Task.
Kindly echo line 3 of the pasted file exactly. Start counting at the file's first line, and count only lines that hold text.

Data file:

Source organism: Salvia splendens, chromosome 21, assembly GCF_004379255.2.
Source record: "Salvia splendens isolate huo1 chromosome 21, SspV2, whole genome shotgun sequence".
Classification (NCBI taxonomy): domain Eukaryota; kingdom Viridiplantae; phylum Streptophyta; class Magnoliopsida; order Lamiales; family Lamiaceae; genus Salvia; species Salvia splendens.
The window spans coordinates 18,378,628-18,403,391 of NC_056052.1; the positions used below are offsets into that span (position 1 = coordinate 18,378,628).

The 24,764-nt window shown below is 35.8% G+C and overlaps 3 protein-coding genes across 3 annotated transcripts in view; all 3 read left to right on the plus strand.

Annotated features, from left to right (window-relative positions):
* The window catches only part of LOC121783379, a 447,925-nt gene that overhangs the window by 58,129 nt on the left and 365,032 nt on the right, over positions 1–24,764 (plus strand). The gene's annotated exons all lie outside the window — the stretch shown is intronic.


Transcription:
Classification (NCBI taxonomy): domain Eukaryota; kingdom Viridiplantae; phylum Streptophyta; class Magnoliopsida; order Lamiales; family Lamiaceae; genus Salvia; species Salvia splendens.